It is a fallacy to think that drilling in ANWR will increase our oil supply. In this series, we look at the reasons why building closer trading ties with Canada will get more oil to U.S. markets than could ever be extracted from ANWR.
Let's take a closer look at the estimated reserves for ANWR and Canada:
ANWR: 5.7 to 10.4 billion barrels
Canada: 5.0 to 178.8 billion barrels
Canada has at least as much oil as ANWR with a big upside -- if the country's oil sands can be exploited. How realistic is that?
According to the Canadian Association of Petroleum Producers [CAPP], 994 million gallons of petroleum were extracted from oil sands in 2004. CAPP estimates that oil sand production will range from 2,098 to 2,264 million gallons in 2012 -- the earliest year that ANWR production could begin if the go-ahead were given today.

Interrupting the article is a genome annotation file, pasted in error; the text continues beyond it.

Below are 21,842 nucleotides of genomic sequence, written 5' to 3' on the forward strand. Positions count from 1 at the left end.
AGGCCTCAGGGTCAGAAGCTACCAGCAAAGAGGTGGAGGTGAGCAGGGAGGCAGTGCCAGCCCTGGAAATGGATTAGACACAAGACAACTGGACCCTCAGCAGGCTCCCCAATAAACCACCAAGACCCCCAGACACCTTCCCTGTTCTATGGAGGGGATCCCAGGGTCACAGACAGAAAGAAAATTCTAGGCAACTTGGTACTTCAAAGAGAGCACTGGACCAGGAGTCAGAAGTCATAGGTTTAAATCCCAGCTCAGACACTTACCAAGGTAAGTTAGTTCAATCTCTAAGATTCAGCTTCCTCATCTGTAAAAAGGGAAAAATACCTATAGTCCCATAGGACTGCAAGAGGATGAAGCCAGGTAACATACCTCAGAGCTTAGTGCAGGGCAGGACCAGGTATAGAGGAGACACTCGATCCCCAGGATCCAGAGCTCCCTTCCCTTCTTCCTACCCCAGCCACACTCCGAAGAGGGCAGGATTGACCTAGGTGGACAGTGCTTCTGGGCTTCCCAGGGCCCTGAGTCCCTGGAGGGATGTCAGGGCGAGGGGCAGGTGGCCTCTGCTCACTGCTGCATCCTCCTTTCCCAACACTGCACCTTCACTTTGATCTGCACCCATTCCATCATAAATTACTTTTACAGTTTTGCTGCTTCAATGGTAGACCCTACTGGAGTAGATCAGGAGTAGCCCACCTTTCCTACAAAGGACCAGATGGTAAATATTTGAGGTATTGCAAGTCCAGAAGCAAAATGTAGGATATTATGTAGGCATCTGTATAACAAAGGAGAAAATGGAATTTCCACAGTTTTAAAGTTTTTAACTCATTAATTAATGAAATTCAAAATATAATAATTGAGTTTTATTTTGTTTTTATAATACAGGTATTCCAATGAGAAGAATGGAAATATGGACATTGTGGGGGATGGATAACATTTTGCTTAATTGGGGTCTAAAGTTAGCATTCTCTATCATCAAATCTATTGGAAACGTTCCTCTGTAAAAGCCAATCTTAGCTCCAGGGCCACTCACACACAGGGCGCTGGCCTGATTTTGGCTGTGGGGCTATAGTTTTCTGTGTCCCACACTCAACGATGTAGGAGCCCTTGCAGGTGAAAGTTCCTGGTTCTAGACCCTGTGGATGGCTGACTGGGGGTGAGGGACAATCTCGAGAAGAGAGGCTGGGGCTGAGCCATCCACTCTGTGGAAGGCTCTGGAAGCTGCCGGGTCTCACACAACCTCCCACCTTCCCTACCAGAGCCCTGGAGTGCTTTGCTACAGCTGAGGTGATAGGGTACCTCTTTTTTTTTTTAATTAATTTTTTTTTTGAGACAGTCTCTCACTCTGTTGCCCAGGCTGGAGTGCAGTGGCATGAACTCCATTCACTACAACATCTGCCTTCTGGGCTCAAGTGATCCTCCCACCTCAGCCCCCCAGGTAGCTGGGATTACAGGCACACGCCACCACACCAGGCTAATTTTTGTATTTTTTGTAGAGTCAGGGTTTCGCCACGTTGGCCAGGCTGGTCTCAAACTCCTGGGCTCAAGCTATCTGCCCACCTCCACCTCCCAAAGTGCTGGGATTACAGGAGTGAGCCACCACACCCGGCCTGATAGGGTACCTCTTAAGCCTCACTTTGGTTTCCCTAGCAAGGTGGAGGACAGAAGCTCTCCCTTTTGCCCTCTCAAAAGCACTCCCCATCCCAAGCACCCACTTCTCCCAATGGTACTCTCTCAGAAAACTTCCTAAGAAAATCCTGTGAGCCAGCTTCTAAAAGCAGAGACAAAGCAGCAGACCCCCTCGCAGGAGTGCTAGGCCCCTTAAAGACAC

The U.S. Department of Energy [DoE] estimates it would take 7 to 12 years for oil to begin flowing from ANWR and that output could reach 422 million gallons a year 6 years after exploitation began. That would be 2018 to 2023 if Congress said yes today.
In summary, Canadian oil sand production in 2012 will be five times that of ANWR in 2018 at the earliest. The U.S. could benefit from this increase in Canadian oil production -- unless Canada, ruffled by recent and ongoing trades disputes with the U.S., decides to export the oil to Asia.
Look at the whole chessboard. Canada, our ally to the north and one of the most stable democracies on the planet, is expected to produce far more oil faster that we ever could by opening up ANWR to drilling. It is in our interest to see to it that Canada's bounty is used to our benefit.
An expanded version of this series, including links to resources, can be found at tommywonk.blogspot.com. Tommywonk thanks Bill Detwiler for providing the inspiration and a great deal of research and analysis for this series.